If you ask people involved in Patient Engagement about how hands-on they are in their own health, the most common reply you will get would be something along the lines of, “I try to take care of myself by doing X or Y or Z.”
About 82% of US adults have a regular doctor whom they visit at least once a year with the average number of visits being 3 per year, which, in fact, is double the number of visits made by people with chronic conditions.
Obviously, one would think that this level of patient engagement would be immensely beneficial to physicians, administrators, health IT vendors and others involved. But that wouldn’t be correct. Let us see why.
Physicians, administrators, health IT vendors, etc. each, have their own definition of what patient engagement is. Let us see their definitions and how they measure patient engagement.
1. Physicians/Provider definition of patient engagement:
Maintaining appointments, even though it might be about 6-7 appointments annually, along with abundant self-care, would not count as patient engagement from the physicians’ perspective. Most patients do not do as they are told by their physicians – they are often non-compliant.
As numerous physicians equate patient engagement with patient compliance, the high non-compliance rates (30%-70%) that are seen these days suggest that a large number of patients are far from engaged. What the clinicians fail to realize is that up to 20% of non-compliance is a direct result of poor physician-patient communication and not lack of engagement.
2. Health IT Professionals and Vendors:
Health IT professionals neither consider “showing up” nor the level of compliance of the patient when it comes to defining or measuring patient engagement. The HIMSS (NeHC) Patient Engagement Framework would have you believe that the true patient engagement is all about the use of health information technology and the achievement of Stage 2 Meaningful Use, which means, as long as the patients use the right health IT tools, they are considered engaged.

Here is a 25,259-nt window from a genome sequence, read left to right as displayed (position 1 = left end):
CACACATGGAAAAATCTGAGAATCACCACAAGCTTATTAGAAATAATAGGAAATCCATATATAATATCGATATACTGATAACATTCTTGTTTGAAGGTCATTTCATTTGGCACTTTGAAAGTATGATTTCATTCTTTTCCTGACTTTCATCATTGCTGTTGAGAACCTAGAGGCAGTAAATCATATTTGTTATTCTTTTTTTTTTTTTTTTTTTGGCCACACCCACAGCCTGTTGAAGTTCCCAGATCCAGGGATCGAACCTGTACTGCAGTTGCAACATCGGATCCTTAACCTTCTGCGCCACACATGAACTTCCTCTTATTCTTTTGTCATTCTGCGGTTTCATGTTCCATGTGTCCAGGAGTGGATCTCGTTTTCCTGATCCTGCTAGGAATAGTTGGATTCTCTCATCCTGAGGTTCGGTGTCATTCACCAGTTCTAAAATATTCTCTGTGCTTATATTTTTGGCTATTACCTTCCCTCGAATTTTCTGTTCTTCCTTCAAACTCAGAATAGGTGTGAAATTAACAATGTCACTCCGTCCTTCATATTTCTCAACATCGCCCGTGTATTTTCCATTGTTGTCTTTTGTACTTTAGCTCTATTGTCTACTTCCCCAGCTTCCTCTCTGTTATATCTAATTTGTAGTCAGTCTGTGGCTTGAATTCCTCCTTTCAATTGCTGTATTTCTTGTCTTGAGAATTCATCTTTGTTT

What Health IT industry often overlooks is the fact that 85% of patient prefer to meet their doctor face-to-face when they feel the need. They are reluctant to let technology get in between them and their doctor.
The challenge however, the physicians and health IT professionals face, is not how to engage more patients, but actually, it’s about how to be more engaging to the majority of the patients who have already been engaged.
The reality is that health care is about everyone but the patient. Most physicians still relate to their patients using a peculiar communication style where they act as the clinicians knows best, does the most talking and makes almost all decisions for the patient. Patients are encouraged to be passive and compliant rather than being engaged.
Health IT treats patients as unwise and unneeded when it comes to engagement. They ignore the fact that 85% of adults want to be able to interact with their physician face-to-face whenever they want, regardless of their showing willingness to use secure email, patient portals or any other such technology. People are not unwise. They realize that Health IT wants to put technology between themselves and their doctor. A number of patients have stated that laptops and computers in the exam room interfere with the doctor-patient relationship. This is clearly not serving patient engagement.
The only certain technique to improve patient engagement is to be more engaging to the patient. Which means being more patient-centered. The patient-centered attitude should reflect in the things being done for the patient, the way physicians talk and listen to them, the way products and services are designed, and how patient engagement is assessed.
This includes obtaining the patient’s story, paying attention to their health beliefs, fears and concerns, comprehending their health information needs and interests, understanding their previous health experiences, and so on.
The patient has the major stake in their own health. This should never be forgotten. Besides, it’s not like they don’t have brains.